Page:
Bundle size can be affected by how the modules are sliced. It can be the overall bundle size or also the individual lazy loaded bundles. This impacts the loading time of your app in a browser.
Scalability is about how easy it is to navigate and make changes in your code. Depending on how you slice your application, reorganization of code can be more difficult.
Simplicity is about how easy it is for someone in the team to understand when and where to create an Angular module.
Boilerplate How much boilerplate do we need for our Angular modules? The more modules the more boilerplate. This can usually be resolved by generating boilerplate with a CLI or an IDE.
Testabilty How easy is it to test a single component? If the component is part of a large module, we may have to mock many services.
There are 3 strategies I want to have a closer look at today:
- Everything in one module
- One module per feature / view (Lazy Load)
- One module per component (SCAM)
All strategies have their pros and cons. The radar chart compares the different approaches visually.
One module for all components is very simple. Whenever we create a component, we add it to the app.module declaration.
This approach is very simple but has a few downsides:
- All components are eagerly loaded which results in a longer initial load time
- The app.module file gets bloated and refactoring means touching this file all the time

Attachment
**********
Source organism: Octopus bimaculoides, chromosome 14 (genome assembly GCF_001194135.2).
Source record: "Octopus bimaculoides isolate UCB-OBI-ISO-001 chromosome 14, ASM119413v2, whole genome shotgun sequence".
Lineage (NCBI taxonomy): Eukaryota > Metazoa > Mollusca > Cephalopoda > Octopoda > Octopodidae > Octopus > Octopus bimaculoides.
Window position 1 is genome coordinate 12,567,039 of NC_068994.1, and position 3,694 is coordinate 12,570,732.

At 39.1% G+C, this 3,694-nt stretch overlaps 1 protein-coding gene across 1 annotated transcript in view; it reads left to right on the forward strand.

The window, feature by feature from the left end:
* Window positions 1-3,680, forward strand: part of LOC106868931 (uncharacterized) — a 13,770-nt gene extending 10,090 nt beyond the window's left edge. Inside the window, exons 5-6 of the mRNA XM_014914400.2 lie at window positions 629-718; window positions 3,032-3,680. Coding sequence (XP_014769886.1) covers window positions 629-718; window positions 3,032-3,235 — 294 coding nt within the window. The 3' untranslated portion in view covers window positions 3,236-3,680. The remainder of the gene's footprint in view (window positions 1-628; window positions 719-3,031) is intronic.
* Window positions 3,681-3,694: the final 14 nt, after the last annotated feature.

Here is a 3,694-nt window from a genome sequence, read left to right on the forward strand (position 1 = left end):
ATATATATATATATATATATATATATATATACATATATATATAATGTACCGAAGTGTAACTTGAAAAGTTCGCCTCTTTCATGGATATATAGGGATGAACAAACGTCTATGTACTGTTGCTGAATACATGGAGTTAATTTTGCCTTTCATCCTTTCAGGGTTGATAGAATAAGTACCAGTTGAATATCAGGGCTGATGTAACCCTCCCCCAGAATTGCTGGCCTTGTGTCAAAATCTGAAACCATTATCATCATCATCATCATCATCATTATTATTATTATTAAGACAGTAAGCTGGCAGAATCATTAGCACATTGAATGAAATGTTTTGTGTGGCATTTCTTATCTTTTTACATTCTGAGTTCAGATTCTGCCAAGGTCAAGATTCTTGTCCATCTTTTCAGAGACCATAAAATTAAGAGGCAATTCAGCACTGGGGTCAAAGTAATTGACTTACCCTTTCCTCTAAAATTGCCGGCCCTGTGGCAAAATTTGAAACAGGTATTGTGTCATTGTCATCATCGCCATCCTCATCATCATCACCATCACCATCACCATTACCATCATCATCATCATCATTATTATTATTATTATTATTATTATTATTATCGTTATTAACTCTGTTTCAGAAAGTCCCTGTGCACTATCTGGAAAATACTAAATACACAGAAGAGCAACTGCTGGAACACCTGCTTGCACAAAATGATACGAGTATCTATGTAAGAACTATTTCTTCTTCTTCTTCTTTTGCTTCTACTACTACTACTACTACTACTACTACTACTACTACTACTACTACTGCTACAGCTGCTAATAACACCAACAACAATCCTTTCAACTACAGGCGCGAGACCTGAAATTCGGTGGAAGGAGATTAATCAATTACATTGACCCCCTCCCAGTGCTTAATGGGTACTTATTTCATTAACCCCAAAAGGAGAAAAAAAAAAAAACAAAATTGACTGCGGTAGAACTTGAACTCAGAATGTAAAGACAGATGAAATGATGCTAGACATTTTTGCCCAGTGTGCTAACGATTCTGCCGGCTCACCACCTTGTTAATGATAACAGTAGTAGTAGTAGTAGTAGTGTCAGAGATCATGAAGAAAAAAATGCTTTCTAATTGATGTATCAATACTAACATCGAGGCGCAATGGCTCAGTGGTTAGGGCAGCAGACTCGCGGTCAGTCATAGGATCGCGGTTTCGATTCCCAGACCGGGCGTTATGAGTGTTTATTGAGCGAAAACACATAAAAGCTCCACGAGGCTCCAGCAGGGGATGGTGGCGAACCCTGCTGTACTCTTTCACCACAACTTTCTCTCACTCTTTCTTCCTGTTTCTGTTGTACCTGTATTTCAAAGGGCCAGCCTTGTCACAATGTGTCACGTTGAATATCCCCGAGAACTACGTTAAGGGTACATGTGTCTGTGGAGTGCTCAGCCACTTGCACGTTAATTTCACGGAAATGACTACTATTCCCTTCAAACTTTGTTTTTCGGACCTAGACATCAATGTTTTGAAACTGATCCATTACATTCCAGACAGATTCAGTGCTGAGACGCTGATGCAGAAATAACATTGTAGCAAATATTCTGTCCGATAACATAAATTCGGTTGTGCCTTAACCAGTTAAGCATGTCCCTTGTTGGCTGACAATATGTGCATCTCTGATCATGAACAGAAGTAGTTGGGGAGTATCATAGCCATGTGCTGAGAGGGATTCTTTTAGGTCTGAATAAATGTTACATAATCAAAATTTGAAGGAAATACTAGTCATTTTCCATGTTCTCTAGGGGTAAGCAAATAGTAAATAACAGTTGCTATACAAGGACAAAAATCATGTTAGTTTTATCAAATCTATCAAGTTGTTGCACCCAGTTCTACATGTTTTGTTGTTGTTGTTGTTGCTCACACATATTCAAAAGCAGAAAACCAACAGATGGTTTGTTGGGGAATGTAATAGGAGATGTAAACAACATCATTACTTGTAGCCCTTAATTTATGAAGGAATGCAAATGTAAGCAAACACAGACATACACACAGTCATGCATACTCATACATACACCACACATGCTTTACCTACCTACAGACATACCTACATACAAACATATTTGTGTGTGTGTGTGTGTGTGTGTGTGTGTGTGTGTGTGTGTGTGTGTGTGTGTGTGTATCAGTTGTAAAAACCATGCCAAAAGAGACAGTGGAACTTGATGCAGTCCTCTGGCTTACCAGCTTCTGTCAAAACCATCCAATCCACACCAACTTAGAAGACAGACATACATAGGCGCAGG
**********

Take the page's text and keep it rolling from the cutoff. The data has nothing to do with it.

- Resolving dependencies is a nightmare. For example, it is very hard to figure out what we can remove after deleting a component. Maybe a component was only used in the deleted component and miss to remove that one as well.
This approach might work for very small applications but I wouldn’t recommend it for bigger projects.
One module per component (SCAM) is the exact opposite of the previous approach. In this strategy, we create a single module for every component. SCAM is an abbreviation for “Single Component Angular Module”. Lars Gyrup Brink Nielsen coined the term in this blog post.
What I like about this approach is that it is much easier to understand which dependencies a component has. Each component module only imports the modules it directly uses. That means if we remove a component we also remove all its dependencies automatically. Nice.
Another benefit of this approach is that Angular can build the optimal bundles for lazy loaded routes thanks to the clear dependency tree.
And last but not least, the rule is very simple: Every component has its module. That’s it, no discussions about how to slice the modules.